Posted on

Hot water bottle vs electric blanket – which is cheaper to keep warm?

Hot water bottle vs electric blanket – which is cheaper to keep warm?


It may be getting colder, but with high energy bills at the forefront of our minds, households are staying away from putting the heating on and instead reaching for the hot water bottle or electric blanket to keep warm. But in a bid to slash costs wherever possible, we compare which one is cheaper – hot water bottle or electric blanket?

With energy bills over double what they were this time last year, keeping energy costs low is a no-brainer, and one of the biggest ways to do it is to refrain from putting the heating on as often as you might like.

So we put hot water bottle vs electric blanket to the test to see which is cheaper to keep warm.


The cost of using a hot water bottle relies on how much it costs to run a kettle.

According to Uswitch, it costs 1.56p to boil 300ml of water (a large mug full) and 7.8p to boil a full kettle of water (1.5L).

The actual costs will vary depending on what kettle you’re using and your electricity tariff.

The average hot water bottle is 2L in size, but you shouldn’t fill it to full capacity for safety reasons.

So if you were to fill the hot water bottle with 1.5L of hot water, that would cost 7.8p to boil that water.

Let’s assume you used a hot water bottle twice a day, then it will cost around 15.6p per day and around £1.09 per week.

According to Hugo Energy App, a hot water bottle stays warm for three hours if you put a cover on it.


It’s important to use your hot water bottle safely. Here are some top tips from

  • Do not pour boiling water into your hot water bottle as it can damage the rubber; instead, leave it to cool a little and put in ‘hot’ water.
  • Always take the air out of the bottle when filling it up to avoid it bursting.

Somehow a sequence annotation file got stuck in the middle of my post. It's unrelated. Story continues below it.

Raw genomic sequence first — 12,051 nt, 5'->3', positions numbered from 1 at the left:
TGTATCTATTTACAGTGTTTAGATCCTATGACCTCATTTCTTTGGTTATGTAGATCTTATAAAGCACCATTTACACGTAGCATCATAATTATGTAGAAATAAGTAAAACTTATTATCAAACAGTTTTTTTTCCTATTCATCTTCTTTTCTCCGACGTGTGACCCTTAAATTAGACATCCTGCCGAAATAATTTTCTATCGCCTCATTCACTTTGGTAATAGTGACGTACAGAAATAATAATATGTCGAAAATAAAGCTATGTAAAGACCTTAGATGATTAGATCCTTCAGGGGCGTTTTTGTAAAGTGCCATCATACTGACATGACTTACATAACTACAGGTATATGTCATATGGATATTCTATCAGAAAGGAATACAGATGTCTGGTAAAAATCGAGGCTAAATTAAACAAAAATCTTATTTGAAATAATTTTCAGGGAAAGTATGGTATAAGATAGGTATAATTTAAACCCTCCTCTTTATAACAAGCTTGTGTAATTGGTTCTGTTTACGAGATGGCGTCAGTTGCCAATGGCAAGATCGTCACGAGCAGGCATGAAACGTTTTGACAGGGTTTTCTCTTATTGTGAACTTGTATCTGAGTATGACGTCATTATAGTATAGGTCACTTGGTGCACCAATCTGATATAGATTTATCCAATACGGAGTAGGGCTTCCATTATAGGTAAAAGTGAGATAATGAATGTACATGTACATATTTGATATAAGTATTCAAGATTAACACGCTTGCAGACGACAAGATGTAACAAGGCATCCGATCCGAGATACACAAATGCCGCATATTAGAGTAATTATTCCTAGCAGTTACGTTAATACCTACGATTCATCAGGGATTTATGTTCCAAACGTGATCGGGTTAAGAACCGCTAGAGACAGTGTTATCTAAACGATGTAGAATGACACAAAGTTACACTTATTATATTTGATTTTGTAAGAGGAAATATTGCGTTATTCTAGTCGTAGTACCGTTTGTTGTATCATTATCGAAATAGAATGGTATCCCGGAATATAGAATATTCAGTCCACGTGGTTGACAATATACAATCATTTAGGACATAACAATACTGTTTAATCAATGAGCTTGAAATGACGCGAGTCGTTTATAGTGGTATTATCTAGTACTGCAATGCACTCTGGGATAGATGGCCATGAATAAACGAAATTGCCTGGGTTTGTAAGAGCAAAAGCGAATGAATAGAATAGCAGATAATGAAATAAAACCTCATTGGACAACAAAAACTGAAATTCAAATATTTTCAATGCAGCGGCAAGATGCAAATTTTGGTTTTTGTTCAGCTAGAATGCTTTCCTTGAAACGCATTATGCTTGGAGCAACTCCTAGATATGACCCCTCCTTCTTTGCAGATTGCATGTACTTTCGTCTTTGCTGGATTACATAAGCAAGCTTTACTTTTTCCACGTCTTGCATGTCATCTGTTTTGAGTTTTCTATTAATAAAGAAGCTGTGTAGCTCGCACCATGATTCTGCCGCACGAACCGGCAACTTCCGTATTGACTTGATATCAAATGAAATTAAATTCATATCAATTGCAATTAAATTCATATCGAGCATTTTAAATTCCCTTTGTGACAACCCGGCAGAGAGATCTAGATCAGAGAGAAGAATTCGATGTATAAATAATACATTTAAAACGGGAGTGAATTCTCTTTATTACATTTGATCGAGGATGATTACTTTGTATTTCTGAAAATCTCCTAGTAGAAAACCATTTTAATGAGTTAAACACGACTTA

• You should use your hot water bottle to warm up your bed for around 20 minutes and not ‘hug’ it.
  • Don’t apply too much pressor siture  on a hot water bottle.



Consumer savings expert and co-founder of Raisin UK, Kevin Mountford told our sister site “If you are using your electric blanket (100W) for an average time of two hours every day during the week, over a week you would be using 1.4kWh. That equates to 39.2p a week, and over a year would cost you £20.38.”

Turning it down by just 1°C can actually save you £80 a year, making up for the heated blanket already.”

But every electric blanket will vary in cost depending on how powerful it is- they can range from 50 watts to 300 watts.

Rather than putting the full heating on around the house, an electric blanket is a great, money-saving substitute to keep you warm at night.

Octopus Energy says electric blankets cost around £40, but they are worth the investment in the long run as you can save around £300 per year, over putting the heating on overnight.

They found heating a full home can cost £4 a day, whereas an energy-efficient electric blanket can warm you up for just 2p to 4p an hour.

Before you purchase an electric blanket, look out for the following:

Make sure it has the UK safety standard mark (the kitemark) so you know it’s safe to use.
Check if it is energy efficient. They might cost more to purchase but will cost less to run.
See how powerful it is- the more powerful, the more it will cost. But it should also suit your needs.


Here are some safety precautions you should follow from The London Fire Brigade to stay safe whilst using an electric blanket.

  • You should store your electric blanket in a particular way- either rolled up, flat or loosely folded to prevent internal wire damage.
  • Don’t buy a second-hand electric blanket.
  • Check for wear and tear on a regular basis and replace it at least every 10 years.
  • If the blanket gets wet, never switch it on to dry it.
  • Never use an electric blanket if you have an airflow pressure relief mattress, or use emollient creams. You can ask for a non-flammable alternative.


Overall, it is cheaper to use a hot water bottle than an electric blanket.

It costs 7.8p every time you boil the kettle to fill a hot water bottle with 1.5L, which can last up to three hours. It costs 2p to 4p per hour to keep the electric blanket on.

If you do opt for an electric blanket, there are ways of cutting costs. For example, do not leave it on all night and switch it off from the mains once you’re done with it. It’s also worth picking an an energy-efficient one.

But whichever you opt for, remember they both come with big safety warnings to follow – the major one being to never use a hot water bottle and an electric blanket together.